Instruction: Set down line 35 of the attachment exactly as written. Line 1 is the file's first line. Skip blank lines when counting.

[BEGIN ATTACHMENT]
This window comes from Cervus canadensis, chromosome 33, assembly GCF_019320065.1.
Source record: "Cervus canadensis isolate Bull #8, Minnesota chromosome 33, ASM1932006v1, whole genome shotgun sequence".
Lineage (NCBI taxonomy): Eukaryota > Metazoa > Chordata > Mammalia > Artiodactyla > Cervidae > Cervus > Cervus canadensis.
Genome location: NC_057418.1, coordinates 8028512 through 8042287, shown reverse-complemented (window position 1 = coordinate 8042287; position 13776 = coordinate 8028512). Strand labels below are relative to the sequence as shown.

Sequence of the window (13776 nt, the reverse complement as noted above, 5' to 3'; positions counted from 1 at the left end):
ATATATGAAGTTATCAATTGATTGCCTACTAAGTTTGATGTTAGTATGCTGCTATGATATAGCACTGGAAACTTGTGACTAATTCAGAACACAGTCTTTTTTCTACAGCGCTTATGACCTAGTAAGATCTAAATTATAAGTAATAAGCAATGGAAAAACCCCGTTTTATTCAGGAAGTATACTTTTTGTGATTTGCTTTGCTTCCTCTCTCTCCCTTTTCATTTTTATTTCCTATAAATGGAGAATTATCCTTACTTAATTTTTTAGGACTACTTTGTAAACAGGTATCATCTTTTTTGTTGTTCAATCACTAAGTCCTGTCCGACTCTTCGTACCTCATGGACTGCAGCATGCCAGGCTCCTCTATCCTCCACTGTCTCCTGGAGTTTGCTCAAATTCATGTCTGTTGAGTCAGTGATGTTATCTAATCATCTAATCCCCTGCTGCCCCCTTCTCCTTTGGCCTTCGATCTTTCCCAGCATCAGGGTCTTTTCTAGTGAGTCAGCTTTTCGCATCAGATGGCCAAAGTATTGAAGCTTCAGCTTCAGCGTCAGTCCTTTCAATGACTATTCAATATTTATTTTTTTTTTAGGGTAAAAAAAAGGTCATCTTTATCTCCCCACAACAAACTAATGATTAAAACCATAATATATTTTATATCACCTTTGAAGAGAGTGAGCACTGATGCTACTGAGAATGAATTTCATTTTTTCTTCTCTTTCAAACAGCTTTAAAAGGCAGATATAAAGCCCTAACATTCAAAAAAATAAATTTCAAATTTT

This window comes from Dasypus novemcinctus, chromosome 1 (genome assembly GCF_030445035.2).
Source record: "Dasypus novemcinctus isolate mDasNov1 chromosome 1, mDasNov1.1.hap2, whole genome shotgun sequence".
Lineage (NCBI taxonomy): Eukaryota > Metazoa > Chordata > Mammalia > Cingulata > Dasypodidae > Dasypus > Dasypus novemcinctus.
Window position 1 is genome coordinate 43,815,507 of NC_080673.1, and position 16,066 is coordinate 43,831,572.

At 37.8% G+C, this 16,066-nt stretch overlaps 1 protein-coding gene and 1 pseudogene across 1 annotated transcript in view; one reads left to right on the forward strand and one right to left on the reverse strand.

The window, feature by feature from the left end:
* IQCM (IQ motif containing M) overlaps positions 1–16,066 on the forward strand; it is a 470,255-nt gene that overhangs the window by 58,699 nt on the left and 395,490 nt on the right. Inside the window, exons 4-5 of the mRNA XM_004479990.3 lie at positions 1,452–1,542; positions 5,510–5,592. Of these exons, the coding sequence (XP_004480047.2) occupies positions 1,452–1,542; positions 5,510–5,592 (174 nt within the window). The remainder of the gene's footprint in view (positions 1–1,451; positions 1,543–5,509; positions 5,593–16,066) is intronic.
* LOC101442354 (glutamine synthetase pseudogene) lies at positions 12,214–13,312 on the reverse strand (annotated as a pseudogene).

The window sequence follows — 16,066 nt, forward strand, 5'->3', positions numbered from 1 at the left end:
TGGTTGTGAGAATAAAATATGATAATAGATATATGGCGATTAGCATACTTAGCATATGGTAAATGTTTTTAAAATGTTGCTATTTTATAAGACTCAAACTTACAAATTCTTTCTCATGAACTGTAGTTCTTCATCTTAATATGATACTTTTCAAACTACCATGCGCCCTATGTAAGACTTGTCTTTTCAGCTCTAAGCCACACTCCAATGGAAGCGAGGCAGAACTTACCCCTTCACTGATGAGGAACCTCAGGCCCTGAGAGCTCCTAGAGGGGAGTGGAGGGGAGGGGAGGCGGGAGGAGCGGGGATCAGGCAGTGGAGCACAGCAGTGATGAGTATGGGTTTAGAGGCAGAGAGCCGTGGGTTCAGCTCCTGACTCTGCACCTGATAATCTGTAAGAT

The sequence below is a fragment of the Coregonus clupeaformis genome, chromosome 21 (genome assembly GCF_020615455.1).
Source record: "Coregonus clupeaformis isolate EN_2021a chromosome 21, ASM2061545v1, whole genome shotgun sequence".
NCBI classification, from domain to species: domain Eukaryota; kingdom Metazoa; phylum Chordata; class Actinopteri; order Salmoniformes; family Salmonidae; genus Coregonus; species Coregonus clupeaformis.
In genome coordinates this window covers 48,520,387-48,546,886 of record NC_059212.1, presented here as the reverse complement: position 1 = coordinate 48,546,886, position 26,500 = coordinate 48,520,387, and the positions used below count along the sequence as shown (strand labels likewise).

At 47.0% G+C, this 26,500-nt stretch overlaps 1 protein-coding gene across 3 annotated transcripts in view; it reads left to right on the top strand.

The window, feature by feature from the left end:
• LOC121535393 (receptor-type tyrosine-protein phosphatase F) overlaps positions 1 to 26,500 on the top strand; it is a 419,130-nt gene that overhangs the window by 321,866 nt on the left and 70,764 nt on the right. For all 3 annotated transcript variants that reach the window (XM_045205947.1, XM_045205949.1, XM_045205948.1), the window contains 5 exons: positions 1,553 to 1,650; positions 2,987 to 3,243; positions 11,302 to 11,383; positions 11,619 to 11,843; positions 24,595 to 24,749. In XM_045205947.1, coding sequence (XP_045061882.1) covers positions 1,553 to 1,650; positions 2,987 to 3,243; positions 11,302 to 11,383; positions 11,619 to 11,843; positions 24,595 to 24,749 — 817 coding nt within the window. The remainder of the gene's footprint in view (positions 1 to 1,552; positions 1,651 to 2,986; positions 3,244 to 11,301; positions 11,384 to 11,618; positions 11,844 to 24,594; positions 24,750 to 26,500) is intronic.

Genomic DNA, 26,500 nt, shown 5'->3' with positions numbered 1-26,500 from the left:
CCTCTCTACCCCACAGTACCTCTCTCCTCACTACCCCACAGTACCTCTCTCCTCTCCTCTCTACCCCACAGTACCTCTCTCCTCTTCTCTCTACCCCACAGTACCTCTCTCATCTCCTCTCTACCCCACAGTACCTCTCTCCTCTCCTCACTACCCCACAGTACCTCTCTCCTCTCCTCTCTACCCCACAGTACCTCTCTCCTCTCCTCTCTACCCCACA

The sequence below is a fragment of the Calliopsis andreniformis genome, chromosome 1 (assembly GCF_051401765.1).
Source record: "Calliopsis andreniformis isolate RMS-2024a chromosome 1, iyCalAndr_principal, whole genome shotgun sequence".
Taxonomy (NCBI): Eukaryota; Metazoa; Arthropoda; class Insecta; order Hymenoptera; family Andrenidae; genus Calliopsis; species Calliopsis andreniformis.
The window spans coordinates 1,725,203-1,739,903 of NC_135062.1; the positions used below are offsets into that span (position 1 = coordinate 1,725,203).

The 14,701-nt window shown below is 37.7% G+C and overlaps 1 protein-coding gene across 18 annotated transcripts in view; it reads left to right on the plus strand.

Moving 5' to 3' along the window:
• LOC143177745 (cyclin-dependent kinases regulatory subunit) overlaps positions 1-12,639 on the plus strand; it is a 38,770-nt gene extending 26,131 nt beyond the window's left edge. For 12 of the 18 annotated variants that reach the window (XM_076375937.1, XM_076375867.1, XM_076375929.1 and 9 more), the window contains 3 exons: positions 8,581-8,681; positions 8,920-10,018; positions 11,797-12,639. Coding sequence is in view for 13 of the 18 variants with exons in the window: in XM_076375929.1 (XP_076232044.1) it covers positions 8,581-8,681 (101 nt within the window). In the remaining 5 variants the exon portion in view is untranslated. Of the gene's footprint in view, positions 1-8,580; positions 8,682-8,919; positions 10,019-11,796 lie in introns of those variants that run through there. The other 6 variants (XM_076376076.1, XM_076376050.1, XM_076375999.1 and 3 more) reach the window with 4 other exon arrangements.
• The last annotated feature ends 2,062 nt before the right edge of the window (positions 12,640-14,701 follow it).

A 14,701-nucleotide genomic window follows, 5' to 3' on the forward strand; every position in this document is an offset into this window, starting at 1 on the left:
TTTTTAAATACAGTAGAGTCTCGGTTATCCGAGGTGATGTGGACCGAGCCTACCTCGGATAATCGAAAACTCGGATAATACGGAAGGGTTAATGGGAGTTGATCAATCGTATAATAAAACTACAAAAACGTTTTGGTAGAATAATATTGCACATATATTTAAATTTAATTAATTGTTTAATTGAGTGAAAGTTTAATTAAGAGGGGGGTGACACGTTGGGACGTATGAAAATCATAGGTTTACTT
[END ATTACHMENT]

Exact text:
TTTTTAAATACAGTAGAGTCTCGGTTATCCGAGGTGATGTGGACCGAGCCTACCTCGGATAATCGAAAACTCGGATAATACGGAAGGGTTAATGGGAGTTGATCAATCGTATAATAAAACTACAAAAACGTTTTGGTAGAATAATATTGCACATATATTTAAATTTAATTAATTGTTTAATTGAGTGAAAGTTTAATTAAGAGGGGGGTGACACGTTGGGACGTATGAAAATCATAGGTTTACTT